- Construction crews have started work on a large transit-oriented development (TOD) anchored by a Dallas Area Rapid Transit station near downtown, according to Commercial Property Executive.
- The 8-acre complex, dubbed The Epic, will include a 14-story office building with 250,000 square feet of total space and retail on the ground floor; a 20-story, 300-unit residential tower with a first-floor, pedestrian "streetscape"; a boutique hotel; as well as an amenity deck with rooftop dining and a fitness center.
- The Perkins+Will-designed project, which Balfour Beatty is building, is scheduled for completion in 2019 and will be LEED Gold-certified for Core and Shell.
Other cities are also using TODs as a way to beef up development in certain areas and as a way to boost ridership for the local transit systems. In fact, the high-density projects that cause so much controversy and pushback from residents, as well as an often-lengthy rezoning process, in places like Miami and Los Angeles, tend to be more supportive of TODs.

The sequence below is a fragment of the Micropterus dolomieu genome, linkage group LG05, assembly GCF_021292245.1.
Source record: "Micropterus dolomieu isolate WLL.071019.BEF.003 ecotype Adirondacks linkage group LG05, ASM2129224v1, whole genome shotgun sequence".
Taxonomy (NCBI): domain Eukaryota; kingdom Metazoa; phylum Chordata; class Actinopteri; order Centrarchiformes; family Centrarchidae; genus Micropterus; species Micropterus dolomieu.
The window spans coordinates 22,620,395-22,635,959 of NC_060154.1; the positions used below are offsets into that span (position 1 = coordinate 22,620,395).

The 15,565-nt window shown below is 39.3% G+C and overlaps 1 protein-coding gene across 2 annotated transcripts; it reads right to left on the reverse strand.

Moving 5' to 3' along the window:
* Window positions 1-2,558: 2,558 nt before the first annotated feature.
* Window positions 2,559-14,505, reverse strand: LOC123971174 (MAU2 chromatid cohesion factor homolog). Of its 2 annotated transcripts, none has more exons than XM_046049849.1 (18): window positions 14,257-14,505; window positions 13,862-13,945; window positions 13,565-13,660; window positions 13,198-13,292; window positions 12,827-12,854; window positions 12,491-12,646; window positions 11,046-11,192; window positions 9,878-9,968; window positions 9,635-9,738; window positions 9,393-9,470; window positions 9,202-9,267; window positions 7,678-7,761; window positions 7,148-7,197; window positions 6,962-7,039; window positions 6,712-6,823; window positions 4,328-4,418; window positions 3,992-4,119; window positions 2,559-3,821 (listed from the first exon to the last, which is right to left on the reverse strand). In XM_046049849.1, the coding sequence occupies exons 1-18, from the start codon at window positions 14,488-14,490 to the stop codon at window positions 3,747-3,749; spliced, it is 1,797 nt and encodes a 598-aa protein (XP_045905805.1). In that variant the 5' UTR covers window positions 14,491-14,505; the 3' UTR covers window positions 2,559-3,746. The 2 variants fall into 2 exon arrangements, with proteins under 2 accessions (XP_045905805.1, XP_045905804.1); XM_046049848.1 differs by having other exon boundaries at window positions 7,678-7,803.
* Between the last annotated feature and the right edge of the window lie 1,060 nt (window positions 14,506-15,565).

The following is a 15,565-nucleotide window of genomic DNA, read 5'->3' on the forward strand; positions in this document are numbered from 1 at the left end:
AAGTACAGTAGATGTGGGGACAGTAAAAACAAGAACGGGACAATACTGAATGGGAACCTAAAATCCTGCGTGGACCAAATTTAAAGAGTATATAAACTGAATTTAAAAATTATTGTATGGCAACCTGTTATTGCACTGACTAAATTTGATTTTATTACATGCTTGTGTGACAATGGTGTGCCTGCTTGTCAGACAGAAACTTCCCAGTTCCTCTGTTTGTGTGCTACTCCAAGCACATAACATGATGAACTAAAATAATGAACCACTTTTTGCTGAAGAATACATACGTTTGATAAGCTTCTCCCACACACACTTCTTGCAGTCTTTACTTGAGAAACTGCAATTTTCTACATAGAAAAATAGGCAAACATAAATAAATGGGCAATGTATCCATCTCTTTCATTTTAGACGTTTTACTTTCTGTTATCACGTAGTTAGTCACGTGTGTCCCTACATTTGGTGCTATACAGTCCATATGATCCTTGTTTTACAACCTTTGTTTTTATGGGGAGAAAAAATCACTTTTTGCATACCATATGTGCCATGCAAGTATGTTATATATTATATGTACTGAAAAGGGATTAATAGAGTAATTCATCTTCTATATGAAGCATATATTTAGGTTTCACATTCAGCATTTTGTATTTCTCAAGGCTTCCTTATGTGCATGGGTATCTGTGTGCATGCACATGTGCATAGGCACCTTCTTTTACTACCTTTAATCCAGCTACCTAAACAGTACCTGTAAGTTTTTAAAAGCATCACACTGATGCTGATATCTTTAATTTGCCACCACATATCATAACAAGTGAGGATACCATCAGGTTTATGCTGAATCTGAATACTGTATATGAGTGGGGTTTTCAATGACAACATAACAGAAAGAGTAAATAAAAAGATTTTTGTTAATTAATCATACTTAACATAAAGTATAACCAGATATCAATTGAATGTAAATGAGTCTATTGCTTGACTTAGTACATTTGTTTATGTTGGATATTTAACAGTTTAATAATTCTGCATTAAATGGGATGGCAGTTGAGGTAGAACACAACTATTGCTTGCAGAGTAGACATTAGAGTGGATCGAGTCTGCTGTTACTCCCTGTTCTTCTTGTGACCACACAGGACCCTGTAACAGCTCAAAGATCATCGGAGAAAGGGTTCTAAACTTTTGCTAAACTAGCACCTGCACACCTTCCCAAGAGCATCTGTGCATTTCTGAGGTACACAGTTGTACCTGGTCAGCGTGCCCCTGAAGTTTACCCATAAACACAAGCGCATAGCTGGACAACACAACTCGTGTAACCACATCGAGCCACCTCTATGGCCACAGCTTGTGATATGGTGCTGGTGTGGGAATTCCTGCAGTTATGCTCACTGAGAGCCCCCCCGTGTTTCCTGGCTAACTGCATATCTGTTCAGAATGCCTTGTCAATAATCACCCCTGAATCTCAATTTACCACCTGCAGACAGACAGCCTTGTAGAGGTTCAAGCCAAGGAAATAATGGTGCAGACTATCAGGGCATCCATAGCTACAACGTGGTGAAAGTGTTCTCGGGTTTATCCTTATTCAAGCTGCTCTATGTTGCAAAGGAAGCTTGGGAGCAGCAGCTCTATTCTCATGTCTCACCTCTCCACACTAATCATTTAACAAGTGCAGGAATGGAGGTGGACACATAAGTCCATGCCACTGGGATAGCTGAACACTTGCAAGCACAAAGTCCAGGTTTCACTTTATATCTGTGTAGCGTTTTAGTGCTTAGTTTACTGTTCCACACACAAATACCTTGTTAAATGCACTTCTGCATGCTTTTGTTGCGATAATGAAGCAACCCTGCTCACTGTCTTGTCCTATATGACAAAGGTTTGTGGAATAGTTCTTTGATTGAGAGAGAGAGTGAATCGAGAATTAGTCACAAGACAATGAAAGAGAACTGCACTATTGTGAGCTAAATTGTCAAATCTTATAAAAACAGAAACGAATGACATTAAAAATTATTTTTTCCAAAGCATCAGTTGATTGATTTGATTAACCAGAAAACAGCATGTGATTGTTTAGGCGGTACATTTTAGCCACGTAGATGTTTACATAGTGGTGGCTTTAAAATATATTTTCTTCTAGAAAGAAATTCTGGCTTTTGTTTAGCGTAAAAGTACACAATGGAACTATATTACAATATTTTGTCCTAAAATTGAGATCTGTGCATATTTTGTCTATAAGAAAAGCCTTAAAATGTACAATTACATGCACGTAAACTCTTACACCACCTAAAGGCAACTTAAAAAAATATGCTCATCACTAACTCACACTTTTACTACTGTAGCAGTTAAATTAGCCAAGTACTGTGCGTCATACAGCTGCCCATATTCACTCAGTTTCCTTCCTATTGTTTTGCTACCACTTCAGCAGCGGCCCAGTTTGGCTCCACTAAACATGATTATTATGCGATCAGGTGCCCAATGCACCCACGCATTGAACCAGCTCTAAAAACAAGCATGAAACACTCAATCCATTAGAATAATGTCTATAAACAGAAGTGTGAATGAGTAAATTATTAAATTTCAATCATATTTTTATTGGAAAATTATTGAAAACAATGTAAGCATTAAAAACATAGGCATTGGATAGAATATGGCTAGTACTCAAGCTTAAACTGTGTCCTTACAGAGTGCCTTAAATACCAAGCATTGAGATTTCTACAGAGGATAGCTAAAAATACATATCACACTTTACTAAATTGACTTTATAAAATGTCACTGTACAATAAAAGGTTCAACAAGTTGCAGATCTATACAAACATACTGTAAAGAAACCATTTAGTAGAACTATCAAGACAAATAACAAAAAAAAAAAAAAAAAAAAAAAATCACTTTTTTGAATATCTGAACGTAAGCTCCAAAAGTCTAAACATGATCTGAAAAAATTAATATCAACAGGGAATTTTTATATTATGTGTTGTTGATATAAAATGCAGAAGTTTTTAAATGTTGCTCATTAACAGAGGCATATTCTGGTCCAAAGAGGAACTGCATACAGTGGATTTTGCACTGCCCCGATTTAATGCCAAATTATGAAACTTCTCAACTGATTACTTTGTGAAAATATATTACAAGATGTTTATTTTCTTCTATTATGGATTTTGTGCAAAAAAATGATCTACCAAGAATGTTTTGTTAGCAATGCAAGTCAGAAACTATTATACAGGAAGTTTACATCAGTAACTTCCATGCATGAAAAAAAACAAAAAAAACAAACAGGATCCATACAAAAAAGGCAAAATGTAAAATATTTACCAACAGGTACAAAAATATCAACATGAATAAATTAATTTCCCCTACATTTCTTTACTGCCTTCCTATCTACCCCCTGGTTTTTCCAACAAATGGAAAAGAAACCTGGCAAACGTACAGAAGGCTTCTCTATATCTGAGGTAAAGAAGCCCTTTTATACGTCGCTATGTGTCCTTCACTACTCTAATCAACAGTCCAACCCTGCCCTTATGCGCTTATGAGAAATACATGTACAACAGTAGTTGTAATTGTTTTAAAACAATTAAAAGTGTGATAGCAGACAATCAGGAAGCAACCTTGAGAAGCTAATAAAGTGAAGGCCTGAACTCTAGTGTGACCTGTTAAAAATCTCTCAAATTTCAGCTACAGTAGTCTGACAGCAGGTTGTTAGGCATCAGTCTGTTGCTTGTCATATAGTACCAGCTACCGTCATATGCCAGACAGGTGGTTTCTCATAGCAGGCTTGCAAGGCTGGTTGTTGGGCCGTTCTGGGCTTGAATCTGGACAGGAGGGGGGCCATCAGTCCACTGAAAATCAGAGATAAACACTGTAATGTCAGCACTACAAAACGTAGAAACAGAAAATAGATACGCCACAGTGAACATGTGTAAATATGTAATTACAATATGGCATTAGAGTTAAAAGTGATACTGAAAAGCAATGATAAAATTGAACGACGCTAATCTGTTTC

Officials in metros like Phoenix, Denver and San Diego see high-density building near transit hubs as a way to provide economic benefit to surrounding businesses and neighborhoods while at the same time reducing gridlock on major roads and highways. This is because many TOD residents opt to utilize the mass transit now at the core of their neighborhood or even walk to work if their employer is located in or near the TOD. The Deep Ellum development should give a much-needed boost to DART, which has been heavily subsidized in the past due to low ridership.
In Phoenix, TODs have generated $9 billion of economic benefit for the city, Albert Santana, director of high capacity transit for the City of Phoenix, told Construction Dive last month. The city, he said, designs each TOD to blend in with the neighborhood, eschewing a one-size-fits-all strategy.